MOTOROLA director William R Hambrecht (pictured right) has quit the company just two days after Google made a shock $12.5bn (£7.6bn) bid for the phonemaker.
Hambrecht had been installed on the board by activist investor Carl Icahn, who had campaigned for the firm to be split in half, which came to fruition in December.
The 76-year-old investment banker said: “I am delighted with the transaction we entered into with Google and I look forward to seeing the benefits and new opportunities this partnership creates.”
Motorola boss Sanjay Jha did not give a reason for Hambrecht’s departure, but paid tribute to the director in a statement: “He played an instrumental role in the separation of Motorola into two independent publicly-traded companies, as well as in our recent milestone transaction with Google.”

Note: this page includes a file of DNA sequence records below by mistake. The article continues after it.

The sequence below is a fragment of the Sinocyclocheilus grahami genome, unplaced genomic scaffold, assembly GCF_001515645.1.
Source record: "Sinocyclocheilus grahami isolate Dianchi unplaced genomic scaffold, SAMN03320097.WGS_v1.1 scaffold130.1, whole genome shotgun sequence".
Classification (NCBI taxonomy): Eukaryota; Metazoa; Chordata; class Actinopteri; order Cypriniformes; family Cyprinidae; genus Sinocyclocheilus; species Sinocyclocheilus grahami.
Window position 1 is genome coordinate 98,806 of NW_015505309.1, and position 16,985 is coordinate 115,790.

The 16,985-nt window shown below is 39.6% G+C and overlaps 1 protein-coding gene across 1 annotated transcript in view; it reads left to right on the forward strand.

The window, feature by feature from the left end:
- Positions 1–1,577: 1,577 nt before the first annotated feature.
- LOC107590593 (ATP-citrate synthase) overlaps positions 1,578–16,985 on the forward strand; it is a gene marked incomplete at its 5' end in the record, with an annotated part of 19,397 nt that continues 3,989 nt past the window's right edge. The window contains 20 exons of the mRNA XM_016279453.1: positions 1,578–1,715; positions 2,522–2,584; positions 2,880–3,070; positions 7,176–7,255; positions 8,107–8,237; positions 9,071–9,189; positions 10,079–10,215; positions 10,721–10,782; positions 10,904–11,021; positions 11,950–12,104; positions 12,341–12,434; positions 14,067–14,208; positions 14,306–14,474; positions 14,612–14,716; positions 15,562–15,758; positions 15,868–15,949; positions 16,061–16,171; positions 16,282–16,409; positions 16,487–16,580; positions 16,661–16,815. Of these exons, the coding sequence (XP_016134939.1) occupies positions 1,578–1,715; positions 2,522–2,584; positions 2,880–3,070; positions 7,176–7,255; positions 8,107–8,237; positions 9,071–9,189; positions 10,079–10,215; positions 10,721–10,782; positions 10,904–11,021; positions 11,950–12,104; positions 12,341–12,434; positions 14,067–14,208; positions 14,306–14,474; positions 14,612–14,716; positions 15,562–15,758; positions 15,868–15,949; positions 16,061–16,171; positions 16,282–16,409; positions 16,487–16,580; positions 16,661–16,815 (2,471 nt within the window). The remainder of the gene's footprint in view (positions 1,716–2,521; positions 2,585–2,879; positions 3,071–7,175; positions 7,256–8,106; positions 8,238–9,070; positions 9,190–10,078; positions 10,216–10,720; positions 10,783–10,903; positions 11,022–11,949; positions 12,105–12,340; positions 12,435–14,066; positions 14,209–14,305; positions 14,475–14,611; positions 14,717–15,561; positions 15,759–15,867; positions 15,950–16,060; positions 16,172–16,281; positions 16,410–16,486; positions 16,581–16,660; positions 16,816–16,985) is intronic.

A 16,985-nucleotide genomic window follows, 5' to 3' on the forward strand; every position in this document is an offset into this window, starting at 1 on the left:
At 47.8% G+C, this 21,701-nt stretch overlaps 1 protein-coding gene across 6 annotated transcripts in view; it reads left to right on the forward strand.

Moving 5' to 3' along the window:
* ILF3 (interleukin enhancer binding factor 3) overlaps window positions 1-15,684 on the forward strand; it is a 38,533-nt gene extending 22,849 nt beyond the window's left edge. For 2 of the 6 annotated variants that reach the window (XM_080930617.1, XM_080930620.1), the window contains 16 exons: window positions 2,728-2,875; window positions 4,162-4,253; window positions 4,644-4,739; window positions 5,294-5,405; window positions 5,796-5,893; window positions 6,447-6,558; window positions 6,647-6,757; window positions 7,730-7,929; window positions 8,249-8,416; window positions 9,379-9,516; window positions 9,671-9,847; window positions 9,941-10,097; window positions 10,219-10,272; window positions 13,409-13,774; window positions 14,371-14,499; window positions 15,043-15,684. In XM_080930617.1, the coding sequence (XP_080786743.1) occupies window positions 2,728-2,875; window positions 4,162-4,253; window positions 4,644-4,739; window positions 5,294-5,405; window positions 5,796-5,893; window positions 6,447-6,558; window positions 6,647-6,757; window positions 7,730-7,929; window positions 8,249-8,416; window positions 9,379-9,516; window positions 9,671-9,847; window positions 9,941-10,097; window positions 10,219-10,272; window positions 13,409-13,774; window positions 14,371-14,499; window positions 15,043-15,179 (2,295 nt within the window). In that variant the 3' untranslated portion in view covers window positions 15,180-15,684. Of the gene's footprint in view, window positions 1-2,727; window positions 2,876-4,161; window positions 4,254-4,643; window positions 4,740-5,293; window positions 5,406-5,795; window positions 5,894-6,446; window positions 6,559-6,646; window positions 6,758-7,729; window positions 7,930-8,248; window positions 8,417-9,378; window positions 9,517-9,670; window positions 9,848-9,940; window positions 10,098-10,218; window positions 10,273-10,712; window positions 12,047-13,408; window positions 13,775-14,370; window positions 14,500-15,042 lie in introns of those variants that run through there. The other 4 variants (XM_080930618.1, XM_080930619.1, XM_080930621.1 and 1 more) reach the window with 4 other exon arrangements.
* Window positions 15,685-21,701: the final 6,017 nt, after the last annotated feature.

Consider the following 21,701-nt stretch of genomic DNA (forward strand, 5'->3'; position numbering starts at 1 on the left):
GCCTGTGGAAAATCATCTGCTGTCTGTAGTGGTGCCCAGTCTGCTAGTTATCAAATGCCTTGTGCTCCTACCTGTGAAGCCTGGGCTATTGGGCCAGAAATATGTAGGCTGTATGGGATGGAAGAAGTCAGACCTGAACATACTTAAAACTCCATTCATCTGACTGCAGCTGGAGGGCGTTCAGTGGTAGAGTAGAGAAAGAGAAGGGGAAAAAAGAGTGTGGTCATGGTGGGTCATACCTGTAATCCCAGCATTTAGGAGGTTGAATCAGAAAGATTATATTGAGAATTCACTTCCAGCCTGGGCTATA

The departure leaves Motorola with just nine directors.
Google says it will run Motorola as a separate entity following its acquisition, which is still pending regulatory approval.
Google’s stock dropped about one per cent yesterday, taking its total loss since announcing the bid on Monday to more than six per cent.
Motorola Mobility’s New York-listed shares ticked up slightly yesterday, having surged 50 per cent on news of the bid on Monday.